Sinn Féin still finding it hard to shake hand of British monarch
Despite its concessions over the years, the party recoils from meeting the Queen, writes DONALD CLARKE
IN RECENT days Sinn Féin has inadvertently buoyed up two female avatars of the British establishment. What was the worst insult Gerry Adams could drag out when denouncing supporters of the EU fiscal treaty? They weren’t quislings, class traitors or running dogs. They were “Thatcherites”.
Enda Kenny is now a different fellow to me. I imagine him swilling champagne to the Pet Shop Boys while bellowing into a mobile phone the size of a fridge freezer. More than two decades have passed since Margaret Thatcher’s defenestration, but she remains the Rolls Royce of right-wing hate figures.
Meanwhile, up in Belfast, Niall Ó Donnghaile, the city’s lord mayor, was paying accidental homage to an exact contemporary of the former prime minister.
The Sinn Féin member – the youngest person to date to hold the mayoral post – has announced that he will be standing down early in order to avoid being in charge during Queen Elizabeth’s diamond jubilee celebrations. It looks as if Ó Donnghaile is doing everything possible to avoid a potential meeting with the monarch.
With Jesuitical canniness, the Sinn Féin spinmasters managed to argue that, rather than indicating any sort of snub, the move was taken to “accommodate” unionist politicians.
You can follow the logic. Sinn Féin sees Ó Donnghaile as the mature airline passenger who, upon finding himself seated next to Justin Bieber, offers to swap places with the screaming teenybopper on the other side of the aisle.
Mr Adams’s aside need not delay us too long. You could argue that – in the same way that no punk rock recorded after 1977 deserves the name – “Thatcherism” loses its meaning when applied to events in the current century. The manufacturing industries of northern England have already been wound down. The unions have been castrated. The train tracks have all been sold to barrow boys. Let’s just call it neoliberal economics.
That ruthless doctrine – as targeted in its effects as was Agent Orange – no longer belongs to any single despot.
Still, you can see what Adams was up to. Thatcher continues to stir up a near-atavistic fury in voters of a certain generation.
If you came of age in the 1980s – and dress to the left – the Grantham annihilator will long ago have taken on the quality of a mythical ogre.
Adams’s comments suggest that something toothily awful is planning to emerge from beneath the darkest bridge.
The parallel will do his cause no harm.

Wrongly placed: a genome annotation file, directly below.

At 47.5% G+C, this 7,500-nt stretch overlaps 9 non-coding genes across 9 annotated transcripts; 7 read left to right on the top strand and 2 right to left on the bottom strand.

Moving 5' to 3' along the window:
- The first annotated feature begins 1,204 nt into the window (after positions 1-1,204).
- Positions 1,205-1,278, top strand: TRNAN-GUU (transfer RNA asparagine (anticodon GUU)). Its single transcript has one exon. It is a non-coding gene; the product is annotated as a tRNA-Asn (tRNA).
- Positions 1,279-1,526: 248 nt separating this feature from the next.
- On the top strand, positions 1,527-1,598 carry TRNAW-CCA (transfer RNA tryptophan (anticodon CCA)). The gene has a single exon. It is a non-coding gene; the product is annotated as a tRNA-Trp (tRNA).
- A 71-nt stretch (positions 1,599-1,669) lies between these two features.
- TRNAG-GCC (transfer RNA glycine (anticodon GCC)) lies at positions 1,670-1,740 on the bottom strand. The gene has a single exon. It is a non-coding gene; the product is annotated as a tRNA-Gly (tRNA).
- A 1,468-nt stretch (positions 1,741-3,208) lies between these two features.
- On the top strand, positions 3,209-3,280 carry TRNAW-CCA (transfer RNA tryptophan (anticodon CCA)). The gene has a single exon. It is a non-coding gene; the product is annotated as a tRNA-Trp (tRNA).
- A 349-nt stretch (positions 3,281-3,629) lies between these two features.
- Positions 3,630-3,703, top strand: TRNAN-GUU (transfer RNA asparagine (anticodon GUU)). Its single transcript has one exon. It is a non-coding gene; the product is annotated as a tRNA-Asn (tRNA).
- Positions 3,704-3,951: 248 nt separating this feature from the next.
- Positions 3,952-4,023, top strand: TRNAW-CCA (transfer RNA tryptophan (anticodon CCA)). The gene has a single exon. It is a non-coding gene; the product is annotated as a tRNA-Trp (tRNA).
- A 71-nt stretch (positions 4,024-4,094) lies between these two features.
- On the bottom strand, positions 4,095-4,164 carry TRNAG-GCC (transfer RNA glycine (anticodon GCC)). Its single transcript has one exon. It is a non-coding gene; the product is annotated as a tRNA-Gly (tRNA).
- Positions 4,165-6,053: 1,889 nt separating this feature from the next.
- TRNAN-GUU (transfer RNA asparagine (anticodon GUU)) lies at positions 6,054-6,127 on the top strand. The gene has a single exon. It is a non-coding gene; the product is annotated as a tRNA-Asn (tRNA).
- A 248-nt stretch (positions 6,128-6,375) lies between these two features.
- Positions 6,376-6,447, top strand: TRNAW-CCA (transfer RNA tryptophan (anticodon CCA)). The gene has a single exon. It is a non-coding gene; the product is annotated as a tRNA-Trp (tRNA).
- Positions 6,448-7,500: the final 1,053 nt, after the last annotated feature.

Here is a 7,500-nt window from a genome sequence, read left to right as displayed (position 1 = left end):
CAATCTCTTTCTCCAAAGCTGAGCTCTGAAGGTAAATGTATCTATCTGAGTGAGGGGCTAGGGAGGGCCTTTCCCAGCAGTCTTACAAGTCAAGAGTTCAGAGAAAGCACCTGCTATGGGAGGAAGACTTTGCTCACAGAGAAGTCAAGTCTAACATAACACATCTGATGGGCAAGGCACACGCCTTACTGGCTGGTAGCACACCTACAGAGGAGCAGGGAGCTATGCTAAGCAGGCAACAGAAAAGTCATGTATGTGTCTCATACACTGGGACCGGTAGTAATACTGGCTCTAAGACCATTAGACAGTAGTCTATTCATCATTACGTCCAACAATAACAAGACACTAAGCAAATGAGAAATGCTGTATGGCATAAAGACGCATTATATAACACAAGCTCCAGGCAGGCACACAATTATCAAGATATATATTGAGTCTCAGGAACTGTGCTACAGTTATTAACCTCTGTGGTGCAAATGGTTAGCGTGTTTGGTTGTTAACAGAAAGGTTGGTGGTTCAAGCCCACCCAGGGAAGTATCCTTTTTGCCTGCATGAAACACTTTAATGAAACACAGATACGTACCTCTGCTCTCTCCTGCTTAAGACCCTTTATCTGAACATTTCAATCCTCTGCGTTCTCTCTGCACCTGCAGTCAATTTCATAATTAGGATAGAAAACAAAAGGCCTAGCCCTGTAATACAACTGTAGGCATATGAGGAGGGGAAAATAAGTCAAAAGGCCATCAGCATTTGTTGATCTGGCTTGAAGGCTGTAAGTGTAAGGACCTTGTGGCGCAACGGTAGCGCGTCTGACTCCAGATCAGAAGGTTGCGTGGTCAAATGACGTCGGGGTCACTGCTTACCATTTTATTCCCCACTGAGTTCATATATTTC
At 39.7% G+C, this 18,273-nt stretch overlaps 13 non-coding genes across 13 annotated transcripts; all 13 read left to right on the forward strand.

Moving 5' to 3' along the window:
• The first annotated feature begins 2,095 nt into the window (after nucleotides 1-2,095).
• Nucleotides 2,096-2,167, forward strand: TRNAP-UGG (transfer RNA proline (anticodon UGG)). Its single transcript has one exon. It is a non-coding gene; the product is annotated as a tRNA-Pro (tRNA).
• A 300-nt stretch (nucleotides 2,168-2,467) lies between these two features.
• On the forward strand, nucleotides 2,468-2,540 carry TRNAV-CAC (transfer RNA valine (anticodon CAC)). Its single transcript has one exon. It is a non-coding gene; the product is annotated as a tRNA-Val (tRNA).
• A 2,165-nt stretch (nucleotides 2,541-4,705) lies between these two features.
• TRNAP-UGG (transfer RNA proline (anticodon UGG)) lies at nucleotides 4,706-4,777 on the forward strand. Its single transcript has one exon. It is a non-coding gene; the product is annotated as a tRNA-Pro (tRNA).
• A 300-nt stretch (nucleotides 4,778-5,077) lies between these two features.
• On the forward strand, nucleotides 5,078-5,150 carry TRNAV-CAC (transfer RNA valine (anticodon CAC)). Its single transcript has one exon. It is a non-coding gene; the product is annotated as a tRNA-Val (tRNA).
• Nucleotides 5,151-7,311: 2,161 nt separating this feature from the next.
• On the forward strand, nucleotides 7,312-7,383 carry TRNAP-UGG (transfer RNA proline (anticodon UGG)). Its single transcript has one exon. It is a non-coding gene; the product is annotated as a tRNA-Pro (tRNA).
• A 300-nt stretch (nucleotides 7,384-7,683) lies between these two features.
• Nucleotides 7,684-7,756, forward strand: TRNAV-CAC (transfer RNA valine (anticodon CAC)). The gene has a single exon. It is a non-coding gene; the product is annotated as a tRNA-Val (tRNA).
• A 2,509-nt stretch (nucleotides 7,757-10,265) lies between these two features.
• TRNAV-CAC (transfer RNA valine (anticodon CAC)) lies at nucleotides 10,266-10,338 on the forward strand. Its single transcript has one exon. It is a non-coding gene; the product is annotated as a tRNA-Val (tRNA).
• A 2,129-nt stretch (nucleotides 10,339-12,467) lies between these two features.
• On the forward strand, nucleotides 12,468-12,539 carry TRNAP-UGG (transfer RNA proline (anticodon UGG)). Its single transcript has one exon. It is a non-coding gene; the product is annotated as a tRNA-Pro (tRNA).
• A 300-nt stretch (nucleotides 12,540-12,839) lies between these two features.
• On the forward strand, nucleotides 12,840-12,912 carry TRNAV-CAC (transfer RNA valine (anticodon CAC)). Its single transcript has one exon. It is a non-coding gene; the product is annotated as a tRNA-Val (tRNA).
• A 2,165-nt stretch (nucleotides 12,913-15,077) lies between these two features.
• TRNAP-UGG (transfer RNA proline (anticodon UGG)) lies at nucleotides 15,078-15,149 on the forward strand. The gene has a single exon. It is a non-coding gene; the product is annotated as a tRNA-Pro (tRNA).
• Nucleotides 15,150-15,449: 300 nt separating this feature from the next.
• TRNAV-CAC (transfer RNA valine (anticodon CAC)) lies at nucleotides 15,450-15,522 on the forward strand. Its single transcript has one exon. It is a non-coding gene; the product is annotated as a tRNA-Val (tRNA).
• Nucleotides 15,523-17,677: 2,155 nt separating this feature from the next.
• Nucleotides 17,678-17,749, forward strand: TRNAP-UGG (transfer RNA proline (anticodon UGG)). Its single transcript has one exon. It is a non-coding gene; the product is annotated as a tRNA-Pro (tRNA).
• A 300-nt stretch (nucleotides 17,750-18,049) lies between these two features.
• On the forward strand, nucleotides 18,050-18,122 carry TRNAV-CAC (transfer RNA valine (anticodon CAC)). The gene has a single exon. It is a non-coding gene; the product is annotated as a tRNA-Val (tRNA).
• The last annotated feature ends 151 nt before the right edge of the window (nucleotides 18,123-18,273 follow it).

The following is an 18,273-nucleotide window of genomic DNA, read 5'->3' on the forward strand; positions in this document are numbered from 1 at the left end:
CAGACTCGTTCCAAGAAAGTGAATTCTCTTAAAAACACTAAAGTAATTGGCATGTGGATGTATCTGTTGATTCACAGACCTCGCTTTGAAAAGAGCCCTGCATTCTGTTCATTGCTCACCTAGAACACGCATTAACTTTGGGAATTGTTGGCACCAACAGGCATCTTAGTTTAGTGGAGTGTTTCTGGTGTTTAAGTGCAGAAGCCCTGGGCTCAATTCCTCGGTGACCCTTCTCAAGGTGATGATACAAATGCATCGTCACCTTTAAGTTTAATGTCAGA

The situation as regards the queen is more interesting. Republicans continue to be faintly obsessed with the royal family. It’s a weird state of affairs.
Over the last 40 years, leaders of the movement have met right- wing cabinet ministers in suburban safe houses. They have made peace with loyalist psychopaths. If you were searching for a key image of the peace process, you might single out that photograph of Martin McGuinness giggling manically beside an equally hysterical Ian Paisley.
The movement has, moreover, made genuine concessions on its path to partial power in Northern Ireland. By signing up to the Belfast Agreement, Sinn Féin finally allowed the statelet a degree of grudging legitimacy. It played along with the faintly preposterous pantomime that was “decommissioning”.
A meeting with the queen though remains, for many Sinn Féin officials, a step too far. Any mention of (let’s annoy them) Her Majesty triggers a slew of ancient jokes in republican quarters. They just love to call her Mrs Windsor (Mrs Mountbatten, surely) and talk up her family’s German origins (true enough).
What would they do without her? Here’s the point. The movement is quite prepared to give way on matters of policy. Its leaders will talk to – indeed, on occasion, make friends with – politicians and security operatives who have waged undeclared war on the nationalist community – but many remain reluctant to meet a figure whose role is entirely symbolic.
The republican movement thus finds itself making a powerful argument for the continuing potency of monarchy.
It hardly needs to be said that, despite what you might read on the lavatory doors of west Belfast pubs, no issue is being taken with the current occupant of the throne.
If the United Kingdom was a nation of pig worshippers then Lord Porker, the ninth Holy Hog, would remain just as troubling a figure to Sinn Féin as is that lady in the yellow hat. The sense remains that to shake hands with the monarch is to shake hands with the entire imperial project. Paisley merely has to answer for his own sins.
Yet we hear things may change soon. Last month, McGuinness allowed it to be inferred that he just might – is this language sufficiently guarded? – meet Queen Elizabeth during any visit to Northern Ireland for the jubilee.
We trust he won’t spontaneously combust when his republican flesh brushes the royal sleeve.
It really is a different world to the one in which we grew up. Now, if we could just get Paisley to have lunch with the Pope . . .